I’m going to start at the very beginning with A A Milne, I’m cheating a bit because I have a book with both When We Were Very Young and Now We are Six in. I might as well because a friend stole my individual copies so I feel exonerated in this. My dad at bedtime used to act out The Dormouse and the Doctor and The King’s Breakfast. I could go on. I loved them the whole experience was so sensory, so loved and cuddly. Definitely the beginning of my lifelong love of poetry.

My next choice is 4 O’CLOCK on Friday. John Foster just somehow put together a wonderful anthology. I could write a whole article on John’s anthologies. I give mention to the First Book, 2nd Book etc series. I love them so.

Manifold Manor, Philip Gross, is my next choice. I love everything about it. Again sensory and there’s something wonderful about Chris Riddell’s understated yet mystical ravens.

My next choice is The Best of Ted Hughes, I fell in love with his Thought Fox when I was fourteen. It’s an indelible memory of a sticky hot June class room from which I escaped into a midnight snowy garden and the hot stink of fox. I confess my copy is stained and has loose pages. It has traveled with me on almost every holiday I’ve ever been on.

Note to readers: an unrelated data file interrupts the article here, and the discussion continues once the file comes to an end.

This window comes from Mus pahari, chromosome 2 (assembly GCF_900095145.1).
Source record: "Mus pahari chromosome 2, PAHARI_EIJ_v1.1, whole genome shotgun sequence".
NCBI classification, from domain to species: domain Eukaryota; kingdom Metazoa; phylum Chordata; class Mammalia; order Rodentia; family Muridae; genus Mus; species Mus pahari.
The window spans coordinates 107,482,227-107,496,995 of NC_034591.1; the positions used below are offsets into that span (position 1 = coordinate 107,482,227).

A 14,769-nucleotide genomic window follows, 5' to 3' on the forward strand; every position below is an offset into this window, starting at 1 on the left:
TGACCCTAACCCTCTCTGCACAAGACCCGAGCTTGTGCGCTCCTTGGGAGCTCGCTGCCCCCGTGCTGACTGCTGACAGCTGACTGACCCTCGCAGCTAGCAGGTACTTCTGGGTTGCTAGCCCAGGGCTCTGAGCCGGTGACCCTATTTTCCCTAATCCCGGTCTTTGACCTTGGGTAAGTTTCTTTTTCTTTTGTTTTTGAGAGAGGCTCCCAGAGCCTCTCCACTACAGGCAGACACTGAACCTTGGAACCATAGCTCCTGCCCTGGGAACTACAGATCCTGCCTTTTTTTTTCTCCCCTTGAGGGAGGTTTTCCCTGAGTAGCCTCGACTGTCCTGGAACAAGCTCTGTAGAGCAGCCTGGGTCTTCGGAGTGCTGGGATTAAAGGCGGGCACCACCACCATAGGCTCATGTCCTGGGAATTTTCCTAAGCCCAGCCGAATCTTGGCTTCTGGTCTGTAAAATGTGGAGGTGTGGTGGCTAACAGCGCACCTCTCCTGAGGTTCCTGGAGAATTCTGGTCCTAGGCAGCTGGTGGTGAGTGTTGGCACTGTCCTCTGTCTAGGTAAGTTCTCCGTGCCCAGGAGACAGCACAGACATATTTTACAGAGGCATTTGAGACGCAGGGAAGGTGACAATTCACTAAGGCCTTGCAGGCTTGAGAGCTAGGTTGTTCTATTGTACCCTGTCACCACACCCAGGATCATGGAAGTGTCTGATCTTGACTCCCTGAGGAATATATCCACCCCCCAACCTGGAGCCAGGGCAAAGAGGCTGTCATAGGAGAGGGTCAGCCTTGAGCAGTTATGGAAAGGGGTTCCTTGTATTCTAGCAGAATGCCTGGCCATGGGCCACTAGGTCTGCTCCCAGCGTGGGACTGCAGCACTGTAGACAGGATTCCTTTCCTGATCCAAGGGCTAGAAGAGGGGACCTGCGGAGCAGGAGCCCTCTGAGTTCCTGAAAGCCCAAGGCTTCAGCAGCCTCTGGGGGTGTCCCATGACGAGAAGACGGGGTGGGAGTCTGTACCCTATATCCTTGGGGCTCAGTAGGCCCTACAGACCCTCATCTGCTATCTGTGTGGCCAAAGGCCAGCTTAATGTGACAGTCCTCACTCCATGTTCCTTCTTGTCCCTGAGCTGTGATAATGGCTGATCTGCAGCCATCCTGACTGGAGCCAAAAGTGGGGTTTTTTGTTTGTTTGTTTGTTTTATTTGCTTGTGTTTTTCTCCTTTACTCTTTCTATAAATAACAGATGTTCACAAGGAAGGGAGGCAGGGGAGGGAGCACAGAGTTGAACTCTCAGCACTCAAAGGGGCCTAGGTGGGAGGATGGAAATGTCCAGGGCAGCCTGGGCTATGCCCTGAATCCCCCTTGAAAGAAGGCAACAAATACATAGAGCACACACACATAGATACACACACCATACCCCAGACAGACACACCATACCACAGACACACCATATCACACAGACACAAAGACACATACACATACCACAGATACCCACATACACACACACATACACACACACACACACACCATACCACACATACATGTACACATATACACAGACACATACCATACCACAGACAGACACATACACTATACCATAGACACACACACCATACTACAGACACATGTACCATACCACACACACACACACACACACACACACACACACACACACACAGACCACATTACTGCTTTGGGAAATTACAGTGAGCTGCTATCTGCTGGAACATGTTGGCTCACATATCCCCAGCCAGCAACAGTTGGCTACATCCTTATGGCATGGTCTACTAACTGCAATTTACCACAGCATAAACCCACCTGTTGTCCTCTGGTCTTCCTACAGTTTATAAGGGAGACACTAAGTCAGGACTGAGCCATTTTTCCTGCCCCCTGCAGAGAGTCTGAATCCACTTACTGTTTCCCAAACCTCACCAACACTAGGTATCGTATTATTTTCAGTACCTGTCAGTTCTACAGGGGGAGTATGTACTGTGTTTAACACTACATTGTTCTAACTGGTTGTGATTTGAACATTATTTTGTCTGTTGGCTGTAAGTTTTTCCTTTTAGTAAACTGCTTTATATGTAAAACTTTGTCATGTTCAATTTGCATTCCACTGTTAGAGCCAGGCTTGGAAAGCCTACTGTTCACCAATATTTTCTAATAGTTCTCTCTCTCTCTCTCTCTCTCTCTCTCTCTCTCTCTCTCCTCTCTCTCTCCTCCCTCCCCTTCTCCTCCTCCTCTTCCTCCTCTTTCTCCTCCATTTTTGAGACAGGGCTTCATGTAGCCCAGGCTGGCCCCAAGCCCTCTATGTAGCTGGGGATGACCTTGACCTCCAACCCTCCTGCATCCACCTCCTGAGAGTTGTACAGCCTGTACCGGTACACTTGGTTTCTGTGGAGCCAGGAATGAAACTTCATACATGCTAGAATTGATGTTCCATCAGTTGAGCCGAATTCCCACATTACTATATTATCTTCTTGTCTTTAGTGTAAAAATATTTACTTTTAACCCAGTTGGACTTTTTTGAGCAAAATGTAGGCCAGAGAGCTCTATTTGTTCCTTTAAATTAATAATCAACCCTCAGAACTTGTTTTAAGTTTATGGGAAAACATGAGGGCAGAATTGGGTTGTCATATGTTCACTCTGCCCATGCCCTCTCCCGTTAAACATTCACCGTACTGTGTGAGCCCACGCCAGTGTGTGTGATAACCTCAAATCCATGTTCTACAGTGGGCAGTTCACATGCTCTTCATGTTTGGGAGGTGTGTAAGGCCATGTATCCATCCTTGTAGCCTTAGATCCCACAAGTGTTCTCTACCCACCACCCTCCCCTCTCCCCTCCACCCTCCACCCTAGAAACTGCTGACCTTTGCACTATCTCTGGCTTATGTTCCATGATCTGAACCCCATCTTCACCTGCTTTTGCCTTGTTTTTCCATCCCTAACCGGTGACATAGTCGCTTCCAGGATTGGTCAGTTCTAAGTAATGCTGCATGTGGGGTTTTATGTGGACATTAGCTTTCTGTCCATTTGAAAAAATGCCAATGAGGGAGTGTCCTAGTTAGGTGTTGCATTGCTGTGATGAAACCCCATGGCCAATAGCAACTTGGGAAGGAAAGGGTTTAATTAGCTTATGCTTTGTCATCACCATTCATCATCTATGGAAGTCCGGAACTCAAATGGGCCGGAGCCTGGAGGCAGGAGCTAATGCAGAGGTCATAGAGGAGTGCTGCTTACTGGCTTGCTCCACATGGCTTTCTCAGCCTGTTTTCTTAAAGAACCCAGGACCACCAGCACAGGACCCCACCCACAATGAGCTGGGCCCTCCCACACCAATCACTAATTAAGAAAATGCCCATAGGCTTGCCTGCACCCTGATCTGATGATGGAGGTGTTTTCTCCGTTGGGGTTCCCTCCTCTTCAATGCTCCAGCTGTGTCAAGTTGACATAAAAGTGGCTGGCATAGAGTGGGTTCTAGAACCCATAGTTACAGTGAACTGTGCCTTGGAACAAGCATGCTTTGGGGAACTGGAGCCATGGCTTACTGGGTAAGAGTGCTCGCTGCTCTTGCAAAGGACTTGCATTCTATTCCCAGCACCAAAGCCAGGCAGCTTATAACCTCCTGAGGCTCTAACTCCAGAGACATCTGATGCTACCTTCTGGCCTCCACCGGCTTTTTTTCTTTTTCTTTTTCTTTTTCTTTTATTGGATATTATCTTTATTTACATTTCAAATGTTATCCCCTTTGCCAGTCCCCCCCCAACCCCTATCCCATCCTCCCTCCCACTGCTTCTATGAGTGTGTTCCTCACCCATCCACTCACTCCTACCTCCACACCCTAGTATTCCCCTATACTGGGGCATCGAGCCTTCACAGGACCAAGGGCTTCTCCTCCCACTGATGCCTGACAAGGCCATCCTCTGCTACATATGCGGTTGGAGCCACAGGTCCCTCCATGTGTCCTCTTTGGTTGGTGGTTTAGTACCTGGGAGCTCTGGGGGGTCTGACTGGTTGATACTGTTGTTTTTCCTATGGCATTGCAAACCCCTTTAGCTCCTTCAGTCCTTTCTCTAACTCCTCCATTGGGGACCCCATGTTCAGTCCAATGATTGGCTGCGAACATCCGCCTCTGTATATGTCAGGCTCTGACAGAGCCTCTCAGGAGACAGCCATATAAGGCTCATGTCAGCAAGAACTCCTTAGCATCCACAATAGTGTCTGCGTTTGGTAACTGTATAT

My next choice is The Oldest Girl in the World, Carol Anne Duffy. Again wonderfully synaesthetic poetry. It encapsulates myths and fairytales, one I often return to.

My next is a book that I think deserved much more recognition than it got, The RSPB Anthology of Wildlife Poetry. This is just gorgeous, the full stunning illustrations alone are enough to merit its inclusion. But Celia Warren has created a beautifully balanced collection here. One for all the family to enjoy for years.